It could all, of course, have been otherwise.
The crowds outside the Los Angeles courtroom tensely awaiting the verdict might have been, not ‘representatives of the Afro-American community’ seeking justice for a whole enslaved race, but delegations from every women’s organization the length and breadth of the United States.
Like the black supporters of O.J. Simpson, they too would have been looking for the vindication of a class – the class of women oppressed by the patriarchalism of the ages – their anger focussed on an icon of the oppressor, a possessive wife-beater with blood on his hands (or at least on his gloves).
When Jimmy Cochran (one of the most expensive examples of an enslaved minority America has yet produced) denied playing the race card and claimed that race was an inescapable issue in every aspect of life, he was telling only half the truth. The whole truth is far more sinister. The United States, claims Charles J. Sykes in his best selling book of 1992, is “A Nation of Victims”, a society in which the lecture-room Marxism of the politically correct has distorted the very perception of justice, and placed a moratorium on blame.
Sykes’s case is clear: to be acquitted in an American court of law you had better play the Victim card. There is, of course, a wide range of available options – abused child, battered wife, sexually harassed female, illegal Hispanic, or native American. But be warned before you begin: the game is not without risk. It is not a free-for-all, and is played according to a shifting schedule of rules. The one current rule (as Judge Lance Ito will tell you) is that Race trumps the pack.
Gratifyingly for some (and in strict accordance with the principles of the American Constitution) there is apparently no distinction in these matters between Church and State. Caught red-handed smoking crack cocaine, the Mayor of Washington, Marion Barry, claimed to be a victim of racism; caught defrauding the Episcopal Church of $2.2 million, its national Treasurer pleaded the ‘hurt’ she had felt at the treatment meted out to a professional woman in a male-dominated world; asked to accept responsibility for his own misjudgement in appointing a Treasurer who was both inefficient and criminal, the Presiding Bishop dwelt on his feelings of having been ‘abused’ by one in whom he had placed trust.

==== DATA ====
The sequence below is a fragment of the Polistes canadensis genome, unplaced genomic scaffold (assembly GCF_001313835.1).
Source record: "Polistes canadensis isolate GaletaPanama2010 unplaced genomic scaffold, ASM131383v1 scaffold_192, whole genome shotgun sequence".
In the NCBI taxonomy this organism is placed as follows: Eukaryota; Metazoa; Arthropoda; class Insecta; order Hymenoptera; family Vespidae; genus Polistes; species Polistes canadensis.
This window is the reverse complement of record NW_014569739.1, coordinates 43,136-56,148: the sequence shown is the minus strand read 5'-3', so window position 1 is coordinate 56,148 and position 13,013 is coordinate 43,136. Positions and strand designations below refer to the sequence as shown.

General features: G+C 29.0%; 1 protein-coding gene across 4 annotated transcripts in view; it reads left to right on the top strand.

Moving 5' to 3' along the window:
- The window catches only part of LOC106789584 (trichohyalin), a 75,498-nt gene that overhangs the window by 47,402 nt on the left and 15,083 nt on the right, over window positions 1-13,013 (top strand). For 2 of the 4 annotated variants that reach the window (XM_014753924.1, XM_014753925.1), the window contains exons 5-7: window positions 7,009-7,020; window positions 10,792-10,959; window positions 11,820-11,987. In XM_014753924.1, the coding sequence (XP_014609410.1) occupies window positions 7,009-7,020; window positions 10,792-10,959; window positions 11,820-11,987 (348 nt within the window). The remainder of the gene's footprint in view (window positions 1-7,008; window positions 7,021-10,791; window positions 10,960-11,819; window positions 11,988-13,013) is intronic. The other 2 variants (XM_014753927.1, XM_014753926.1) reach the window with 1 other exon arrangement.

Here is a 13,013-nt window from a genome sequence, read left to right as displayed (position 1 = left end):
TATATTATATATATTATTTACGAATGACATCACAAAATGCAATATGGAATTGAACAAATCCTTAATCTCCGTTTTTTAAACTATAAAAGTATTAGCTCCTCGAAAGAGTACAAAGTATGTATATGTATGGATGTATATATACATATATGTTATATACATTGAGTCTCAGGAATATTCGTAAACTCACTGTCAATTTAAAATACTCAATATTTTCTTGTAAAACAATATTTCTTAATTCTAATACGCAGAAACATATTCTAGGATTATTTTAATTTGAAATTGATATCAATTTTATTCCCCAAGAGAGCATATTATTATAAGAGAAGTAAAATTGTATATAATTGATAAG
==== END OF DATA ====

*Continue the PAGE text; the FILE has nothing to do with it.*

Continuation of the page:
A ‘Nation of Victims’ is at one and the same time the Therapeutic Society. By an inexorable process, crime is redefined as ‘sickness’ and punishment is reinterpreted as ‘therapy’. Feelings of guilt (the internal awareness of mis-doing) are reclassified as ‘anxiety’; and for repentance is substituted a process of ‘analysis’ and self- understanding. In all of this the individual is submerged: first of all in the victim group to which he or she inevitably belongs, secondly by the army of well-meaning professionals from whose well- paid ministrations salvation is to be sought. The therapeutic society strangles the citizen and is the unwitting agent of mob rule. By a sort of Gresham’s Law of victimization the false victim drives out the true and Nicole Brown Simpson’s blood cries out from the ground for vengeance, but in vain.
That the trial of O.J. Simpson became the trial of the repulsive Furhman and the LAPD, bodes ill for America. Not because Furhman and his like deserve gentle treatment and public tolerance, but because the right to life of the individual citizen is the most sacred principle of law. In the case of murder that principle requires a culprit and a sentence. It requires that the fate of Nicole Simpson and Anthony Redman commands for the duration of the hearing the whole attention of the court.
In the wider court of history it might well be that that single moment of violence had a long gestation in the common life of an oppressed people. Behind it, the social analyst might well see the grim shadows of the slave ships, of police brutality, and of brave hopes eroded in grinding and needless poverty on the wrong side of the railway tracks. But those speculations are not the province of a court of law. If it belongs to the dignity of the citizen that an account is given of his or her passing, it is equally a part of that dignity that he or she is held in every sense to be individually responsible.
Victim solidarity is fickle and vindictive. The very ‘community leaders’ who rejoiced at Simpson’s acquittal had been the most vociferous in denouncing his ‘desertion’ of the black community and adoption of a ‘white’ lifestyle and a white wife. America’s most famous black man may yet live to rue his taste for leggy blondes. Victim solidarity makes equal and opposite heroes and so exacerbates social division. While one ‘community’ celebrated the deliverance of Lorraine Bobbitt, another granted her curtailed husband celebrity status. The feminist triumphalists may yet come to doubt, in her case or in Mike Tyson’s, whether theirs was a victory at all.
Meanwhile the real victim is justice herself, whom American society seems intent on blinding in both eyes.